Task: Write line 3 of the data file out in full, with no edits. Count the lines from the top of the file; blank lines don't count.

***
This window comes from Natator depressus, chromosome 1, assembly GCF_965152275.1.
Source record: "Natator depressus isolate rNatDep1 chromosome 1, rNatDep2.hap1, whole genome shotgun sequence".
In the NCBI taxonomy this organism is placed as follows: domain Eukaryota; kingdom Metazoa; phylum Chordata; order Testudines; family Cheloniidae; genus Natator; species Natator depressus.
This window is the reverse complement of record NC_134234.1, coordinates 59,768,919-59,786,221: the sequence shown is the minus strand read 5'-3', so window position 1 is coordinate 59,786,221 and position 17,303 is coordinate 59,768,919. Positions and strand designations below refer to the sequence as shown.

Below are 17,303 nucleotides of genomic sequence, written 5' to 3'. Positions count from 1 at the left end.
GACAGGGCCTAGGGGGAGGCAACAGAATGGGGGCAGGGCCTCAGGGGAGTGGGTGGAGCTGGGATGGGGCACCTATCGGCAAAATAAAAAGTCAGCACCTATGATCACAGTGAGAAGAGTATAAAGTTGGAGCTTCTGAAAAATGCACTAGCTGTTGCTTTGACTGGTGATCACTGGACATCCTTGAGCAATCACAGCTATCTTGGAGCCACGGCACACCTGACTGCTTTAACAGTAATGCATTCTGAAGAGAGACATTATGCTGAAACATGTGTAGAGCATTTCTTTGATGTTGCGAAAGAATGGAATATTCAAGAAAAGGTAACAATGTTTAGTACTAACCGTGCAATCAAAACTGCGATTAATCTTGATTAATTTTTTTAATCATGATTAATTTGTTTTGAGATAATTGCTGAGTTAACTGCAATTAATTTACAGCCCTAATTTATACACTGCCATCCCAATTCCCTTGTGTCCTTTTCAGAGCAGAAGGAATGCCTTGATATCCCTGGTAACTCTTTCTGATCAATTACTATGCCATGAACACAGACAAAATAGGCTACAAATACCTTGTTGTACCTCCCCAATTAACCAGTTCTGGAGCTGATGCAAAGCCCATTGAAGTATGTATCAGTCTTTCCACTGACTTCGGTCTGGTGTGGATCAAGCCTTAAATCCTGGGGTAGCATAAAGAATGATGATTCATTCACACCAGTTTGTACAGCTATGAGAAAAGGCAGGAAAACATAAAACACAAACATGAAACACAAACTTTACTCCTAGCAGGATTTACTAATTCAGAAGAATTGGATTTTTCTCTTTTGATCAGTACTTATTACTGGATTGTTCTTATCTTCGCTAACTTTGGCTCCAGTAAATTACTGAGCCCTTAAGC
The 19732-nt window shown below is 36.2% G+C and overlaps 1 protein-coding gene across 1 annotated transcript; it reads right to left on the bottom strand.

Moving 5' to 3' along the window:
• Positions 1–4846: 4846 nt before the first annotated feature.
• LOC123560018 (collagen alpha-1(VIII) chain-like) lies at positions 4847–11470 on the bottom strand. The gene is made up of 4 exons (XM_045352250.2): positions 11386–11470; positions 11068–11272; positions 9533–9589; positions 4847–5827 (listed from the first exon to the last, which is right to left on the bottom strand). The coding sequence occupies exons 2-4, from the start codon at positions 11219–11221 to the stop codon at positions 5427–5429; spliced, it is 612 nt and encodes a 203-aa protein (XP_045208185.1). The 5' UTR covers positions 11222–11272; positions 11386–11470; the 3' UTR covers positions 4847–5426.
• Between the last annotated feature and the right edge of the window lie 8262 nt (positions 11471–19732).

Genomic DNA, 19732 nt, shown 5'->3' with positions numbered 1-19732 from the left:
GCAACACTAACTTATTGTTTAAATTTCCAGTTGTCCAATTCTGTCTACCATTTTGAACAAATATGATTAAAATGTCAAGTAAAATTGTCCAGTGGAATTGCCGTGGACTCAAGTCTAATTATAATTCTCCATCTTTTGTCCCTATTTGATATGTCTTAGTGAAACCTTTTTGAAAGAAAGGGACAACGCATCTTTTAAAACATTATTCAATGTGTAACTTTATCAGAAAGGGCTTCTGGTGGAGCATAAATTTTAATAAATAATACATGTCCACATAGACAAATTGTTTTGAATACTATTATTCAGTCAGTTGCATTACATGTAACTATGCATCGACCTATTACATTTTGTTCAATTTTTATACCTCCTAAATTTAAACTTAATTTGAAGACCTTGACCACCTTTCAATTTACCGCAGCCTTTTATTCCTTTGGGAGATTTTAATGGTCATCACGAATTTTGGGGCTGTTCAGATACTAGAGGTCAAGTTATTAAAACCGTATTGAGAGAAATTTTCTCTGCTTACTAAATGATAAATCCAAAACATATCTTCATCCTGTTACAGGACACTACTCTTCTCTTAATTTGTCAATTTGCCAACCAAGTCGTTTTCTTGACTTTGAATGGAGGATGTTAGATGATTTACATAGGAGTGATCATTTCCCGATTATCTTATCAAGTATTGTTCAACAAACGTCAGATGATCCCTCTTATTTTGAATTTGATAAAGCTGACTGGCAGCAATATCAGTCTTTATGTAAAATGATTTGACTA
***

In the NCBI taxonomy this organism is placed as follows: domain Eukaryota; kingdom Metazoa; phylum Chordata; order Testudines; family Cheloniidae; genus Natator; species Natator depressus.